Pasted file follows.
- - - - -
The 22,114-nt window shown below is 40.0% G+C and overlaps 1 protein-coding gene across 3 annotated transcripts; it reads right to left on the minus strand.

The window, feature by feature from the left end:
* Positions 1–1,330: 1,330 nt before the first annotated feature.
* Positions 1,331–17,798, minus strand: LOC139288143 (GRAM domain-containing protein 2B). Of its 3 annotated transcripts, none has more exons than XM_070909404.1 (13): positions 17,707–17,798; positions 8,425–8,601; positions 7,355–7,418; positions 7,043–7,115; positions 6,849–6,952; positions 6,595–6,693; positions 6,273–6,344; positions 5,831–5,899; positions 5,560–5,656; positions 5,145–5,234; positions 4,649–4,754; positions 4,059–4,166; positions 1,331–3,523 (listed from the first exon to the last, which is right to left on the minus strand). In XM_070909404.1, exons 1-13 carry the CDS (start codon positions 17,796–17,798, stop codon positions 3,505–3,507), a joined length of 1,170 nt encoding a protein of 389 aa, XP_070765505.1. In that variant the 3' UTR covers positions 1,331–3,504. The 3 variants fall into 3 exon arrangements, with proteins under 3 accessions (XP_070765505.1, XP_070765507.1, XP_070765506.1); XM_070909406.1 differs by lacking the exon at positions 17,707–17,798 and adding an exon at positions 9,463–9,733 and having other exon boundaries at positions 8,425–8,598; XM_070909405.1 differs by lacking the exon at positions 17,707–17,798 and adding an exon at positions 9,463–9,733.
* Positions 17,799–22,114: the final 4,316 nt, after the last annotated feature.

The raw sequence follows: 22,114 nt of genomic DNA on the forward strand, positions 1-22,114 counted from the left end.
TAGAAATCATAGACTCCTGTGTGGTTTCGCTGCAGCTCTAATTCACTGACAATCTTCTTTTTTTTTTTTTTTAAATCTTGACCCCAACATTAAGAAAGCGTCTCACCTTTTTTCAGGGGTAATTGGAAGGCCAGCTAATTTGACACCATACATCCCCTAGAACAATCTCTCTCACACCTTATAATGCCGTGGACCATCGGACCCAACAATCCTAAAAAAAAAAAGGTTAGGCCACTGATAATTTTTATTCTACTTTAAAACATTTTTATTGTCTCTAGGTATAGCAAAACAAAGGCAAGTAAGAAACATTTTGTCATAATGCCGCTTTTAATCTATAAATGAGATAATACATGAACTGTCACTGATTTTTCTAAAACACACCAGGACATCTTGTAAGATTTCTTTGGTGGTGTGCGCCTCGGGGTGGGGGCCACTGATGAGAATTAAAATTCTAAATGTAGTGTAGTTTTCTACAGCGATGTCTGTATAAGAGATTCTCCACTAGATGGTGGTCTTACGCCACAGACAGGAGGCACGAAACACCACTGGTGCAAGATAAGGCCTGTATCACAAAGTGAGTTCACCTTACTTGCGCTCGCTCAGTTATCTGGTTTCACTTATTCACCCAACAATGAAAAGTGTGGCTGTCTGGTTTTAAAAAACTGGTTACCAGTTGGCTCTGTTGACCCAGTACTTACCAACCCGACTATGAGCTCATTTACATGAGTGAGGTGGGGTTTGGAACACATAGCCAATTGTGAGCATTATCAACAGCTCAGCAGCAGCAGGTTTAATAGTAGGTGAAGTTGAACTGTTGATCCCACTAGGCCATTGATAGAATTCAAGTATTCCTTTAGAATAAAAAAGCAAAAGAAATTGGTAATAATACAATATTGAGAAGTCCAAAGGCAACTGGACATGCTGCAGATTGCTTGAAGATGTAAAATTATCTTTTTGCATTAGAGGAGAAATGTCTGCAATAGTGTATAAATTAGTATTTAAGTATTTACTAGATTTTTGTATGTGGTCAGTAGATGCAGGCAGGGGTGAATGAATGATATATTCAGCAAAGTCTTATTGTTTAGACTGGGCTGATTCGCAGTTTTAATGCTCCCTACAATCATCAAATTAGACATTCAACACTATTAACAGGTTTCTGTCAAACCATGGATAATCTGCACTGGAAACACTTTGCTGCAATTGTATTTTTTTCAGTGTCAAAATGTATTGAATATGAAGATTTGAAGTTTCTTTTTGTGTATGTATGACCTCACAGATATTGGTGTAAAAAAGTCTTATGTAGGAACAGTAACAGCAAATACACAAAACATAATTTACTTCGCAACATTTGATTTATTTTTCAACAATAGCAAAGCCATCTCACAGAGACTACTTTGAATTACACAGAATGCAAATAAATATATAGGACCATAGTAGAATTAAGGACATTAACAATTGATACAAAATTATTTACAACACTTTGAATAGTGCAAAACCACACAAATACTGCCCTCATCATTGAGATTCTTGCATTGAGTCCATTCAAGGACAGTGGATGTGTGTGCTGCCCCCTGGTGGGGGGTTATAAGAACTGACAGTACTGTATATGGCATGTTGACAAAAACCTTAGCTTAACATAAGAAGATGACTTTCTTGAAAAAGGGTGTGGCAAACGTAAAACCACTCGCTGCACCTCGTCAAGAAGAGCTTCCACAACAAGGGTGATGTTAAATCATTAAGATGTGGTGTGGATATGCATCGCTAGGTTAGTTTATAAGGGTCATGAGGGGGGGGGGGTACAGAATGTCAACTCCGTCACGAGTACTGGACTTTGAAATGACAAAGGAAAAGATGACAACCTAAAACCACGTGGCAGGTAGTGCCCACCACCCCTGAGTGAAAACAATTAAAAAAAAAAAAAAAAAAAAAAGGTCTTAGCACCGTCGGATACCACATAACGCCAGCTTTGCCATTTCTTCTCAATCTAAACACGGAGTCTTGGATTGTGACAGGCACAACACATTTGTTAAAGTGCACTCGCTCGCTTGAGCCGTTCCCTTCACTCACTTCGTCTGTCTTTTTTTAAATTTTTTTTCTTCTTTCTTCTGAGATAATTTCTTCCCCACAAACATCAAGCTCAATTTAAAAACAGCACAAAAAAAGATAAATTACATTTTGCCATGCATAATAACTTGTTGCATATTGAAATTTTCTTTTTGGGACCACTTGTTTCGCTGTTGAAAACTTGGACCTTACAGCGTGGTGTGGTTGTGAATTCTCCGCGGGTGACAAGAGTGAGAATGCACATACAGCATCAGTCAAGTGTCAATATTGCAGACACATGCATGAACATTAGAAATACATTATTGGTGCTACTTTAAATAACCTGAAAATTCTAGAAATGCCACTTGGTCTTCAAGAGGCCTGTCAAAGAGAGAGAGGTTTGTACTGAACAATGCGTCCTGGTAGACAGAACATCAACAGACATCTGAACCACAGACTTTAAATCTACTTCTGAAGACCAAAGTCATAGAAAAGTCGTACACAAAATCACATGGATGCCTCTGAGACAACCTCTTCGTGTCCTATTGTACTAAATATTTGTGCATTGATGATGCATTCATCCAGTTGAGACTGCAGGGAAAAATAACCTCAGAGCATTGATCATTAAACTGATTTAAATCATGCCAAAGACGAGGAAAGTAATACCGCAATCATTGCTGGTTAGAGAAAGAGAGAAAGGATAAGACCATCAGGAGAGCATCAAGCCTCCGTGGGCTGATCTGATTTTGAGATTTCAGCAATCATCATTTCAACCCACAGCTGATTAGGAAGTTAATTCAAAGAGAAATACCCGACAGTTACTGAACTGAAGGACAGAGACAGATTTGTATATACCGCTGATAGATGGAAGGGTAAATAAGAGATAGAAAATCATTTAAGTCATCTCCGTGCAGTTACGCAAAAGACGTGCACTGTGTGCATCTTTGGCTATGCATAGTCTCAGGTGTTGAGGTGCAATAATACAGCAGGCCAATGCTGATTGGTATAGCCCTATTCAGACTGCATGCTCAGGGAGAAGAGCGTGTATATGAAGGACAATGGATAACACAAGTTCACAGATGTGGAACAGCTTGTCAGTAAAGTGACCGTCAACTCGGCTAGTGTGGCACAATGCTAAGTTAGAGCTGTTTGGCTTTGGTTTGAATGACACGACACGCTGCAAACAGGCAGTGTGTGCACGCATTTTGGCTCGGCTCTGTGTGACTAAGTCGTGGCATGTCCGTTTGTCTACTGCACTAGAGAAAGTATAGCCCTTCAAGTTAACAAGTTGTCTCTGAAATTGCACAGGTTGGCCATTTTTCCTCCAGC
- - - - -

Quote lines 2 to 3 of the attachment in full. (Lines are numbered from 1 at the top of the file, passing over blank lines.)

The window, feature by feature from the left end:
* Positions 1–1,330: 1,330 nt before the first annotated feature.